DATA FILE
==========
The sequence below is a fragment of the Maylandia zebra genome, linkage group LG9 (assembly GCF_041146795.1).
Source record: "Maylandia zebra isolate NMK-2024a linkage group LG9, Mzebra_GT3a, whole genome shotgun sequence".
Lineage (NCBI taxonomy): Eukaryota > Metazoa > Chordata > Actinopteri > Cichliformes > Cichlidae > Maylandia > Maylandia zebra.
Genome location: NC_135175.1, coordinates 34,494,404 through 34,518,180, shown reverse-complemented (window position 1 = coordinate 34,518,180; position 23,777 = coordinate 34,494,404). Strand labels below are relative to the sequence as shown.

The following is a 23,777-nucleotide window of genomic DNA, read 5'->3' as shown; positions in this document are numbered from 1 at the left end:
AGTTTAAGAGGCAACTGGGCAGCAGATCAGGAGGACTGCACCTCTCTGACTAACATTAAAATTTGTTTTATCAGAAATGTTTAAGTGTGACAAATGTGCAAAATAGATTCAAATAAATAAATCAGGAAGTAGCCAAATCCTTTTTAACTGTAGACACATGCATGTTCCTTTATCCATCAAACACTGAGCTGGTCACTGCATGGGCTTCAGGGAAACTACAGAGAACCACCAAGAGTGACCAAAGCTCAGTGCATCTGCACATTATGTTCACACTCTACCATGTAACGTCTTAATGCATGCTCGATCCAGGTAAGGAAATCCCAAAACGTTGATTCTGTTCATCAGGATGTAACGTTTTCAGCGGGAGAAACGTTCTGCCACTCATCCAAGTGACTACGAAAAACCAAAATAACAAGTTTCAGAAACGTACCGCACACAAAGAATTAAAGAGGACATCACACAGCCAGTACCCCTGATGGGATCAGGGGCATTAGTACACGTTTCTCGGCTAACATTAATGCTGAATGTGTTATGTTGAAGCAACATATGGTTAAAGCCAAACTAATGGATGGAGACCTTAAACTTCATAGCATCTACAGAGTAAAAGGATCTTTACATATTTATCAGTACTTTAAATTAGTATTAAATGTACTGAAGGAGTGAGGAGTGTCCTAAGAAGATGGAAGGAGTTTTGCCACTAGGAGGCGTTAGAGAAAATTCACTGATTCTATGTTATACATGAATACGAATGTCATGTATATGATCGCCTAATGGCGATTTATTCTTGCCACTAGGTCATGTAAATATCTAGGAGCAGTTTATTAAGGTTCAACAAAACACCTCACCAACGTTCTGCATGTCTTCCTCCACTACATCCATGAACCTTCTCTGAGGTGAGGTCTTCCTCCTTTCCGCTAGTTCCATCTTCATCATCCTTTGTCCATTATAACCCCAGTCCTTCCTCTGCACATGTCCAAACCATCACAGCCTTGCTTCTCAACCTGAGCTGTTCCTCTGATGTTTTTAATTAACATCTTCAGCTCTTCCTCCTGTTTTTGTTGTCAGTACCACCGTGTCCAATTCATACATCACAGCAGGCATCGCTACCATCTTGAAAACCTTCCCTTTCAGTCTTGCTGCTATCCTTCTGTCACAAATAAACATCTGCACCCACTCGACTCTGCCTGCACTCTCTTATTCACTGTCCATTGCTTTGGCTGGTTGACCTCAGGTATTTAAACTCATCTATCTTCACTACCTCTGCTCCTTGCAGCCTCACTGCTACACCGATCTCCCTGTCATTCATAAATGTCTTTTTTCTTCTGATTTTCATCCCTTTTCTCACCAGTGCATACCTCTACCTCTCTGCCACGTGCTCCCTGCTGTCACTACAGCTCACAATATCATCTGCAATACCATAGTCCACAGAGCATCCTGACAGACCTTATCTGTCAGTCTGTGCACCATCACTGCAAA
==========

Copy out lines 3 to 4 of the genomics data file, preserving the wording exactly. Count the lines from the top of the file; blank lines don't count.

Lineage (NCBI taxonomy): Eukaryota > Metazoa > Chordata > Actinopteri > Cichliformes > Cichlidae > Maylandia > Maylandia zebra.
Genome location: NC_135175.1, coordinates 34,494,404 through 34,518,180, shown reverse-complemented (window position 1 = coordinate 34,518,180; position 23,777 = coordinate 34,494,404). Strand labels below are relative to the sequence as shown.